Until a couple of years ago, Harris was more of a backup quarterback at Bill Harris Music, observing his grandfather who, although not a musician, had a deep appreciation for music — especially bluegrass. He watched Bill Harris call the shots and learned from him the importance of developing a deep knowledge of instruments and sharing that knowledge with customers. He learned to value quality over brand and to give customers the tools they need to make their own decisions rather than forcing a particular product down their throats.
Now, Harris is using the skills his grandfather passed down to run the plays at Bill Harris Music. But in many ways, the shaggy-haired 27-year-old — who can enthusiastically speak for 15 minutes straight about his disregard for brand names — is unlike his grandfather, who was a man of few words.
“He really wasn't the most talkative guy,” said Harris, who uses a deep, Jimmy Stewart-esque voice to impersonate his grandfather. “He had a very low voice and he was very intimidating. … We used to say, ‘He’d tell you a joke and you could be scared.’”
But Bill Harris knew his stuff, and his grandson looked up to him. In his older years, Bill Harris primarily stayed afloat financially through real estate — he owned most of the block that the store sits on — rather than through running the actual store. But even then and up until his death, he never gave up on Bill Harris Music.
Over the last few years, Harris has poured his soul into his grandfather’s legacy. He’s developed relationships with national music organizations such as NAMM, created inviting spaces like the all-ages concert venue Bill's Warehouse and hosted community-oriented events like Friday’s Make Music Day. Harris hopes such efforts will help reintroduce the store to Provo and make it a fixture in the community.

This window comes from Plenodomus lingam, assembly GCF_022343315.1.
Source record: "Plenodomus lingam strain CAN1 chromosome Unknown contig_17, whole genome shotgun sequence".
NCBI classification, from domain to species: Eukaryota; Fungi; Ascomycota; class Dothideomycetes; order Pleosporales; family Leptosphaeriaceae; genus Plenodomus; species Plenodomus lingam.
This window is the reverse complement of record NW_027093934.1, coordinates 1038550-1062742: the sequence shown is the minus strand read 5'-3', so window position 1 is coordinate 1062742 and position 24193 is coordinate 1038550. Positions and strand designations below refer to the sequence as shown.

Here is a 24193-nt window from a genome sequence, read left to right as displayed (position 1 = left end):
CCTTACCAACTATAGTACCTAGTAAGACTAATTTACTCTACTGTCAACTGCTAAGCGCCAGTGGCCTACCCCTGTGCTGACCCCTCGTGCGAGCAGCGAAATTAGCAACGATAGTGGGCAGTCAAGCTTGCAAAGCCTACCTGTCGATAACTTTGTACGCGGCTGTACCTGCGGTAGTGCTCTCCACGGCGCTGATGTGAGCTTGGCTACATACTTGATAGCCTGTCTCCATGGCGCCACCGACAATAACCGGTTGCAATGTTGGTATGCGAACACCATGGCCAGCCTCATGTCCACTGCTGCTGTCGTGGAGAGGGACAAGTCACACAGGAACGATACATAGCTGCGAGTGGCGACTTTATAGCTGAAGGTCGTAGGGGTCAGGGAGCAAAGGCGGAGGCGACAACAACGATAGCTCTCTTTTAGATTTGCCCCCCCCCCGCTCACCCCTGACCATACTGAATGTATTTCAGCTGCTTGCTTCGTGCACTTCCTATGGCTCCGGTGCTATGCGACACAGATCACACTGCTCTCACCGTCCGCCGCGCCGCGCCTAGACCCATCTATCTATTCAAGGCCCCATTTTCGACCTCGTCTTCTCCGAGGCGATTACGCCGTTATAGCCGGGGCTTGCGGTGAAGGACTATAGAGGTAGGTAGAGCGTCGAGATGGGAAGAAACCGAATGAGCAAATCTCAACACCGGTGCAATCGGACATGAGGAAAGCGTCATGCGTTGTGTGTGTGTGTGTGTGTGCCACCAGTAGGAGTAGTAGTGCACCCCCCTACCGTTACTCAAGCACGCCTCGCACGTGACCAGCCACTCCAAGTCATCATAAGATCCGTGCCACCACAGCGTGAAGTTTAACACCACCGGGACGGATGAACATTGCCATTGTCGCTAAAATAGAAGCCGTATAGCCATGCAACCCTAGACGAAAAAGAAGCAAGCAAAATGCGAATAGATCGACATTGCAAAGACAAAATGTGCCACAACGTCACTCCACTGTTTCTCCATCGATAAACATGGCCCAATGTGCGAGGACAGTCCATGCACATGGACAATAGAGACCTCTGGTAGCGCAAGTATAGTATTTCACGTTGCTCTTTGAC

“Piece by piece we’ve slowly started getting it better and better. I think grandpa would approve of most things we’re doing,” he said. “I like to say I think I know him pretty well. I think he’d be proud more so of the work and the commitment that we’ve shown.”
Keeping Bill Harris Music familiar
For all of the changes in recent years, both Bill and Joy Harris still have a strong presence in the store. Bill Harris’ cluttered wooden desk remains — a desk that once held stacks of papers so high it was impossible to see anyone behind it. On the desk’s left corner rests a picture of the couple from their 1992-93 Latter-day Saint mission to Las Palmas, Spain.
A side room in the store filled with banjos and guitars — called the “roots room” — reflects Bill Harris’ love of bluegrass. In that same room there’s a sign with a picture of deputy sheriff Barney Fife from “The Andy Griffith Show” that reads: “Fife Security Agency, not much gets by him.” That sign reflects both Bill and Joy Harris’ love of the show and has been a part of the store since Ford Harris was a kid.
“I think grandma probably got it at a garage sale,” he said. “She was the queen of garage sales.”
Joy Harris also loved all things Christmas, and while the store could never make room for all of her holiday decorations — typically purchased from Dillard’s — one of her beloved trinkets, an ornate carousel, sits atop a piano in the store. At every turn, there's a reminder of the people who brought this place to life.
“When I go (to their) home now, it feels empty,” Ford Harris said. “But the store, even when grandpa passed, never felt empty. I kind of feel like they're just here doing their normal stuff. It’s a definite way for me to stay close to them.”
If you go …
What: Make Music Day
When: Friday, June 21, 5 p.m.
Where: Bill Harris Music, 312 S. University Ave., Provo
How much: Free